27 June 2021 to 1 July 2021
Online
Europe/Brussels timezone

MiniPIX Timepix3 – a miniaturized radiation camera with onboard data processing for the online measurement of particle fluxes and dose rates in mixed radiation fields

Not scheduled
20m
Gather.town (Online)

Gather.town

Online

Poster presentation + pitch Applications Poster session 1

Speaker

Dr Carlos Granja (Advacam)

Description

The MiniPIX TPX3 is a miniaturized, low-power radiation camera (see Fig. 1) based on the Timepix3 64k active pixel sensor, providing imaging, spectral and tracking information of individual particles in mixed-radiation fields. Timepix3 [1] is a high-granularity 256 × 256 pixel array of pitch 55 μm, with two per-pixel signal chain electronics. The hybrid architecture supports the use of different sensor materials (e.g., Si, CdTe, GaAs) of varying thickness (typically in the 100 µm – 2000 µm range).

The high data rate performance makes use of the USB 2.0 readout port and operation by a PC/laptop computer. It utilises the PIXET software tool [2] which provides control, data acquisition and online visualization of single particle tracks. The maximum data and frame rate is 2.3 M hit pixels per second and 16 fps, respectively. The power consumption is in the range 1–2 W depending on the radiation field, intensity and resulting data rate. Raw data is readout and stored on an external PC/laptop where pre-processing can be performed by extended plug-in tools in the PIXET package. Steps performed include identification of single events registered in the form of pixelated cluster tracks (clustering) and application of the per-pixel energy calibration. Extensive data processing is performed offline for high-resolution, wide-range data evaluation and precise data products; such as selective particle fluxes, dose rates, LET spectra, deposited energy spectra, angular distributions, spatial- and time-distributions and charged-particle radiographs. High-resolution particle tracking coupled with advanced pattern recognition analysis of the single particle tracks provides enhanced resolving power of particle-type composition [3] for detailed analysis of radiation fields. A heuristic empirical approach, based on wide-range of calibrations of the Timepix detector in well-defined radiation fields, provides particle-type discrimination of up to 8 classes [3].

Onboard processing operation is enabled by firmware reconfiguration and the embedded microcontroller in the readout electronics. Control and communication is via the SPI port. A low power (0.5–1.5 W) mode is intended for space applications such as ESA’s MIRAM payload intended for LEO and GEO orbit deployment [4]. Data processing can be performed to a limited extent for an online response. A detailed event-by-event mode provides position, timing, dose, deposited energy and LET data of single events for radiation field fluxes up to 105 cm-2s-1. An integrated summed mode suitable for high intensity radiation fields (up to 107 events cm-2s-1) provides integrated limited information of total particle flux and total dose rate. Both modes provide basic particle-type discrimination (3 main classes are resolved – see Fig. 2).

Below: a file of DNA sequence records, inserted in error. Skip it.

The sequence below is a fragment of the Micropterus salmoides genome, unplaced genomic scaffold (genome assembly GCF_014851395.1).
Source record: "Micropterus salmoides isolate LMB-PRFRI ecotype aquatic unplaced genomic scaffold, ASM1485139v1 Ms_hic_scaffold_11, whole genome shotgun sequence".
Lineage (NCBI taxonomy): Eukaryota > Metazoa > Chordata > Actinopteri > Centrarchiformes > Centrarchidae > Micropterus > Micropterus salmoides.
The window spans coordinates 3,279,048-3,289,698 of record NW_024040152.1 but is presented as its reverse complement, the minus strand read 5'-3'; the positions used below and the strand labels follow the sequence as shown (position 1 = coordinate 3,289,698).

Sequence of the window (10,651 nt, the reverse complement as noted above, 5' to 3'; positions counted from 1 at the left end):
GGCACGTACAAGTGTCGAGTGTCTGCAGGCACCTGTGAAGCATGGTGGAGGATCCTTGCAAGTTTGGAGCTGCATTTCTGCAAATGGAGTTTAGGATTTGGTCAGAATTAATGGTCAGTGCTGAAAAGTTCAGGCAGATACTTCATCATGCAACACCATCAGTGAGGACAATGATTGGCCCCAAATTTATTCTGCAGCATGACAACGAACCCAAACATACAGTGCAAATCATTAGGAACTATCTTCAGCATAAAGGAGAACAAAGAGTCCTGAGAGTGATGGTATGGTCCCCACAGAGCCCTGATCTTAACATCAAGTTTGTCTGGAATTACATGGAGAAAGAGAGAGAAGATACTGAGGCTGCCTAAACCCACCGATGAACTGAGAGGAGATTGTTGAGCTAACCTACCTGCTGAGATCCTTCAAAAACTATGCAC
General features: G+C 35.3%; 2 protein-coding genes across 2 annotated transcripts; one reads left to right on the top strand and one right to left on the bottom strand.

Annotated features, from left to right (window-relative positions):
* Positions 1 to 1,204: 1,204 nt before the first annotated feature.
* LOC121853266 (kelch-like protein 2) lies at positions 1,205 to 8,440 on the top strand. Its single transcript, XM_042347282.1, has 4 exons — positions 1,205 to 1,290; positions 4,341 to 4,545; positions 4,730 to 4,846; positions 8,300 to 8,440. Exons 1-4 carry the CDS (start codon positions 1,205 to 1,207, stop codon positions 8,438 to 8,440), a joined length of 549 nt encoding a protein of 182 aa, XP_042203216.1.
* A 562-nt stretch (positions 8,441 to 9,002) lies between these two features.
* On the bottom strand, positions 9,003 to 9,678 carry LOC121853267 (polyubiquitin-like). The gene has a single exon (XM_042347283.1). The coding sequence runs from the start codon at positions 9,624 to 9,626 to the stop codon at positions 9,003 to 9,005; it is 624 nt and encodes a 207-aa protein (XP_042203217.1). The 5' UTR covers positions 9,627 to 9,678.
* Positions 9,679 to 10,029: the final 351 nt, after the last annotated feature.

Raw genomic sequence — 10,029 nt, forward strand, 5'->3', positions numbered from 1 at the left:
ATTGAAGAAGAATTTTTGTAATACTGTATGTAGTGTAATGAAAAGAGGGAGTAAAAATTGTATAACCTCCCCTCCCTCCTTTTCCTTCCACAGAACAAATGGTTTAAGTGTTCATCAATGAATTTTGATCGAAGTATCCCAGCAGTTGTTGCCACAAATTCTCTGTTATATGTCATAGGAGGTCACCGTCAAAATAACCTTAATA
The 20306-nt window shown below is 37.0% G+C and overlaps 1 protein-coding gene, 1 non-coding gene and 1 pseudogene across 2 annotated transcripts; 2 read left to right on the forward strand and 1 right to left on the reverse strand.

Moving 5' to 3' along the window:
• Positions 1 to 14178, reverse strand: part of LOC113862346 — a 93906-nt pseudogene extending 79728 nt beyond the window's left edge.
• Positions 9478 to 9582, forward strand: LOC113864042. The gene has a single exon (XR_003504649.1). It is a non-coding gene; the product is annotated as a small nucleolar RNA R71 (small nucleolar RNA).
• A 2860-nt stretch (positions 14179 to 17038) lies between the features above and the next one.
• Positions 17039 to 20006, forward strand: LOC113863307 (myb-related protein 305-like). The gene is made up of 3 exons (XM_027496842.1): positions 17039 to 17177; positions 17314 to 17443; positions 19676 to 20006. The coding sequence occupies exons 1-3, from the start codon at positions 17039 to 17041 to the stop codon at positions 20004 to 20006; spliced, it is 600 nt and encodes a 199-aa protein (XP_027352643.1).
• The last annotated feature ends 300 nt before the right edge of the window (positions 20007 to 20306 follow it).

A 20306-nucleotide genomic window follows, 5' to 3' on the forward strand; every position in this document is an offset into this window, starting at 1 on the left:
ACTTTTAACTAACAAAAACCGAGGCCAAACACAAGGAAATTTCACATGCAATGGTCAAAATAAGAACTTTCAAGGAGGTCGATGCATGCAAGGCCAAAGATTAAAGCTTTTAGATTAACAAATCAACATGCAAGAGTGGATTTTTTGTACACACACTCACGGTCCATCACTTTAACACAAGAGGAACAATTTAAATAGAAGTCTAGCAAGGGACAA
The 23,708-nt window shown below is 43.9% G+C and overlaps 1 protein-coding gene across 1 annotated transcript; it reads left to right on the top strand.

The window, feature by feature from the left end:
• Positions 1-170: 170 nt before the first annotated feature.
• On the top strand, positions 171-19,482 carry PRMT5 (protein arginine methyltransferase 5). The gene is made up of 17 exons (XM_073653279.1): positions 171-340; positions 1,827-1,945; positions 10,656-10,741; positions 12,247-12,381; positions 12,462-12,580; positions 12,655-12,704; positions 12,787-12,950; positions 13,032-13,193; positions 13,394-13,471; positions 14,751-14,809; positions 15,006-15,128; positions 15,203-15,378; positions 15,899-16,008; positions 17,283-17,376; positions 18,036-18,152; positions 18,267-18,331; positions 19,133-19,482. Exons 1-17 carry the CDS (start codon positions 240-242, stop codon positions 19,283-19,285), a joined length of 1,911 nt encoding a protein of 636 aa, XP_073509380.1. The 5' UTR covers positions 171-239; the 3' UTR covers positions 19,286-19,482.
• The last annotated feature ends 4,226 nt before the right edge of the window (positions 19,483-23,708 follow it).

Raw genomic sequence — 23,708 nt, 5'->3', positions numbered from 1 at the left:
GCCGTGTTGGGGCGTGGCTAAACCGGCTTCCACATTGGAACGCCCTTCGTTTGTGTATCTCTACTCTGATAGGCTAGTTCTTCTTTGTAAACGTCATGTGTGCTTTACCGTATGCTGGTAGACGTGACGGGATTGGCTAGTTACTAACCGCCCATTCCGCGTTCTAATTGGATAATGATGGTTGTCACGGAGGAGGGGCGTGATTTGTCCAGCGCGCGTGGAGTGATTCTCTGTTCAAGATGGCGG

[1] T. Poikela et al., Timepix3: a 65k channel hybrid pixel readout chip with simultaneous ToA/ToT and sparse readout, J. of Instrum. JINST 9 (2014) C05013
[2] D.Turecek et al, USB 3.0 readout and time-walk correction method for Timepix3 detector, J. of
Instrum. JINST 11 (2016) C12065
[3] C. Granja et al., Resolving power of pixel detector Timepix for wide-range electron, proton and ion detection, Nucl. Instrum. Meth. A 908 (2018) 60-71.
[4] S. Gohl et al., A miniaturized radiation monitor for continuous dosimetry and particle identification in space, contribution to this conference.

R&D performed in frame of Contract 4000122160/17/UK/ND of the European Space Agency.

Primary authors

Dr Carlos Granja (Advacam) Daniel Turecek (ADVACAM) Jan Jakubek (ADVACAM s.r.o.) Pavel Soukup (Department of Research and Development, ADVACAM s.r.o., Czech Republic) Martin Jakubek (Advacam) Lukas Marek (Advacam) Cristina Oancea (Advacam) Stefan Gohl (Institute of Experimental and Applied Physics, CTU in Prague) Benedikt Bergmann (Institute of Experimental and Applied Physics, Czech Technical University in Prague, Husova 5, 110 00 Prague 1, Czech Republic) Stanislav Pospíšil (Institute of Experimental and Applied Physics, Czech Technical University in Prague, Husova 5, 110 00 Prague 1, Czech Republic) Marco Vuolo (RHEA for ESA) Jan Stursa (Nuclear Physics Institute, Czech Academy of Sciences, Rez near Prague) Vaclav Zach (Nuclear Physics Institute, Czech Academy of Sciences) David Chvatil (Nuclear Physics Institute, Czech Academy of Sciences, Rez near Prague) Mr Václav Olšanský (Nuclear Physics Institute, Czech Academy of Sciences, Rez near Prague) Antoni Rucinski (Institute of Nuclear Physics, Polish Academy of Sciences, Krakow) Jan Gajewski (Institute of Nuclear Physics, Polish Academy of Sciences, Krakow) Paulina Stasica (Institute of Nuclear Physics, Polish Academy of Sciences, Krakow) Zdenek Vykydal (Czech Metrology Institute, Prague) Jaroslav Solc (Czech Metrology Institute, Prague) Mr Milan Malich (Institute of Experimental and Applied Physics, Czech Technical University in Prague) Erik Heijne (Czech Technical University in Prague (CZ)) Alan Owens (European Space Agency, ESA-ESTEC)

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